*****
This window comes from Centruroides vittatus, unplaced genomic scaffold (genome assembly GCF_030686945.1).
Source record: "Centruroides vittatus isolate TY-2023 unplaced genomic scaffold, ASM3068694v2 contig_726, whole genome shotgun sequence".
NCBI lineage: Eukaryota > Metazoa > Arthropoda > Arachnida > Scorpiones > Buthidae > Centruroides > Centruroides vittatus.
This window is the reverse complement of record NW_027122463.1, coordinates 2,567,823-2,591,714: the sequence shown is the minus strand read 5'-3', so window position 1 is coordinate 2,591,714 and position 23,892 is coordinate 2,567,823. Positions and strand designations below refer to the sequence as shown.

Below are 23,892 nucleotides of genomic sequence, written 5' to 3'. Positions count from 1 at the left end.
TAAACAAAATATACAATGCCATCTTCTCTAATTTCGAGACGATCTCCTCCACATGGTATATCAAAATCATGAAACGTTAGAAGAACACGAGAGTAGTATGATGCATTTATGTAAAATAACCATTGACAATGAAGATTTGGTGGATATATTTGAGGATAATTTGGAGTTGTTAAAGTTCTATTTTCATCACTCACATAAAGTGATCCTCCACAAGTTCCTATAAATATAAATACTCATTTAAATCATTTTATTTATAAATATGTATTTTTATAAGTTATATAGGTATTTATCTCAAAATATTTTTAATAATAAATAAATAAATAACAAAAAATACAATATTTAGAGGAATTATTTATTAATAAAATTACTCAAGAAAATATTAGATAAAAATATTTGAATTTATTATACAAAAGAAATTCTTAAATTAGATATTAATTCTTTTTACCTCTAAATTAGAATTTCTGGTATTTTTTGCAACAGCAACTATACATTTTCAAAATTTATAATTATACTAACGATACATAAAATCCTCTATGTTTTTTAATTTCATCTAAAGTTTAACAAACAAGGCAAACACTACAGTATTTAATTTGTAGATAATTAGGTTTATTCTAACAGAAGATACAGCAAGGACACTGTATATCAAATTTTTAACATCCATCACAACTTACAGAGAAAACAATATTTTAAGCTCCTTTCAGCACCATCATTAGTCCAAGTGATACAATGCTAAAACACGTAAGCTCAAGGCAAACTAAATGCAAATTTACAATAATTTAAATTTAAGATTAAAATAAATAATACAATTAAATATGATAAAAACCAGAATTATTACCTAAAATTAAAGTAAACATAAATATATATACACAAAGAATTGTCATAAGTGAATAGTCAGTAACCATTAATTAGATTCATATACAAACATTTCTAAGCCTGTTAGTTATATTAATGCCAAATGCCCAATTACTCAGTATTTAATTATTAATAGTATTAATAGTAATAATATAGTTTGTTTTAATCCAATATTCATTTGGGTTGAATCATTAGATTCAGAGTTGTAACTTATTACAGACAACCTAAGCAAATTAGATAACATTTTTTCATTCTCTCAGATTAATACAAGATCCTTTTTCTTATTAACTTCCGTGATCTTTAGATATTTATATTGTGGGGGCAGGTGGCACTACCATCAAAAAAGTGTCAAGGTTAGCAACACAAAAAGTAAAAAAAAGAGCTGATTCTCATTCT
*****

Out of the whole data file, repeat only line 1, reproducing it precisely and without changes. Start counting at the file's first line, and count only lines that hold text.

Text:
This window comes from Centruroides vittatus, unplaced genomic scaffold (genome assembly GCF_030686945.1).